**Laurent Rosenfeld**,
**Matthew Neleigh**,
**Peter Campbell Smith**,
**Roger Bell_West**,
**W. Luis Mochan**, and
**Wanderdoc**

There were only 14 submissions for the second task this past week. Because of this we’ll have a chance to look at almost all of them, according to my completely arbitrary selection criteria of picking a dozen submissions at random.

## a QUICK SCAN of the HORIZON

**W. Luis Mochan**,
**Flavio Poletti**,
**E. Choroba**,
**Ian Goodnight**,
**James Smith**,
**Roger Bell_West**,
**Duncan C. White**,
**Laurent Rosenfeld**,
**Peter Campbell Smith**,
**Matthew Neleigh**,
**Athanasius**, and
**Dave Jacoby**

The basic idea that we saw was to validate each individual node of the tree; if the subtree under each node was a valid binary search tree then the larger structure would also satisfy the conditions. This led to a large number of recursive solutions, descending to the lower leaves and working upwards, but that was by no means the only technique we saw.

Implementing the trees themselves was, as always, a sub-problem in its own right, and we saw varied solutions to that one too, from the extremely simple to instances of quite complex objects.

**blog writeup:**
Perl Weekly Challenge 130 – W. Luis Mochán

Luis will start us off today with a novel input method, YAML, for his tree, using the `YAML::Tiny`

module as a framework. This appears to work quite well for both human readability and data access:

```
8
/ \
5 9
/ \
4 6
```

becomes

```
v: 8
l:
v: 5
l:
v: 4
r:
v: 6
r:
v: 9
```

I think this formatting deserves further attention.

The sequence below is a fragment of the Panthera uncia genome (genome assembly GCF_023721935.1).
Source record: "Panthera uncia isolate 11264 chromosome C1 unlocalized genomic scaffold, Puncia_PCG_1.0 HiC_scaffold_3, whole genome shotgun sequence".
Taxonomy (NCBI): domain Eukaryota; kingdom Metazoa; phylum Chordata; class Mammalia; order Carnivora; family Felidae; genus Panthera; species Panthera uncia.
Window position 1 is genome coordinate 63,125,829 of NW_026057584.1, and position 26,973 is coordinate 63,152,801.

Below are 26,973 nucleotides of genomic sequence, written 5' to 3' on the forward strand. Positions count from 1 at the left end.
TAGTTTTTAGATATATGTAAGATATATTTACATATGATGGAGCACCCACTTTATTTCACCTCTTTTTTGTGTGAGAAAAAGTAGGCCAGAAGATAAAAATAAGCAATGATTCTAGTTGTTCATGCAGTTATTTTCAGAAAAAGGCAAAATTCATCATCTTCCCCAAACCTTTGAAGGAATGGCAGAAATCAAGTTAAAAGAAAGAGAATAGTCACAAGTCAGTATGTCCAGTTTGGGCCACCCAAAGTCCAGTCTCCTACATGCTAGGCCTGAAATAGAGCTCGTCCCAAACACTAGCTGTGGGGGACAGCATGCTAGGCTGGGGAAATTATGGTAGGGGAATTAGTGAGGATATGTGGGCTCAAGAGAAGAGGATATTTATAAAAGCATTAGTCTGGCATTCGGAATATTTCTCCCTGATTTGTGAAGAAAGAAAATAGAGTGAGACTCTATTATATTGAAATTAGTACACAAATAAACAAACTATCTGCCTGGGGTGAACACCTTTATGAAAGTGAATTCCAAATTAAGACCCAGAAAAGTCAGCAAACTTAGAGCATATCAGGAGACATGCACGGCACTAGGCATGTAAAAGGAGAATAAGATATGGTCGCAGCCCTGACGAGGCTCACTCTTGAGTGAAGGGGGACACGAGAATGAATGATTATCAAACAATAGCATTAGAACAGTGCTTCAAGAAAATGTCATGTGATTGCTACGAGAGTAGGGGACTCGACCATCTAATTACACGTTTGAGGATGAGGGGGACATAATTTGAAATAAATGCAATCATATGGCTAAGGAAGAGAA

As far as the determination of whether or not we have a proper binary search tree, Luis comes to us with a recursive function that looks down to determine whether the child nodes root a BST, returning a validation check and the lowest and highest values represented. On collapse of the depth-first traversal these high-low values can be used to evaluate the parent node values to see whether the a valid BST state is continued. If a child is not found valid then the process short-circuits and the parent cannot be a binary searchg tree either.

```
use YAML::Tiny;
$/=''; #slurp
my $tree=YAML::Tiny->read_string(my $data=<>);
my ($result)=is_bst($tree->[0]);
say "Input:\n$data\nOutput: ", $result->[0];
sub is_bst { # returns [0] on failure, [1, smallest, largest] on success
my $tree=shift;
return [1, undef, undef] unless defined $tree; # I consider empty trees as bst
my $value=$tree->{v};
die "Malformed tree" unless defined $value;
my ($left, $right)=map {is_bst($tree->{$_})} qw(l r);
return [0] unless $left->[0] && $right->[0]; # any children not bst=> not bst
# set default values to $value
my ($left_smallest, $left_largest, $right_smallest, $right_largest)
= map {$_//$value} ($left->[1], $left->[2], $right->[1], $right->[2]);
return [0] if $left_largest > $value || $right_smallest < $value;
return [1, $left_smallest, $right_largest];
}
```

**additional languages:**
Raku

**blog writeup:**
PWC130 - Binary Search Tree - ETOOBUSY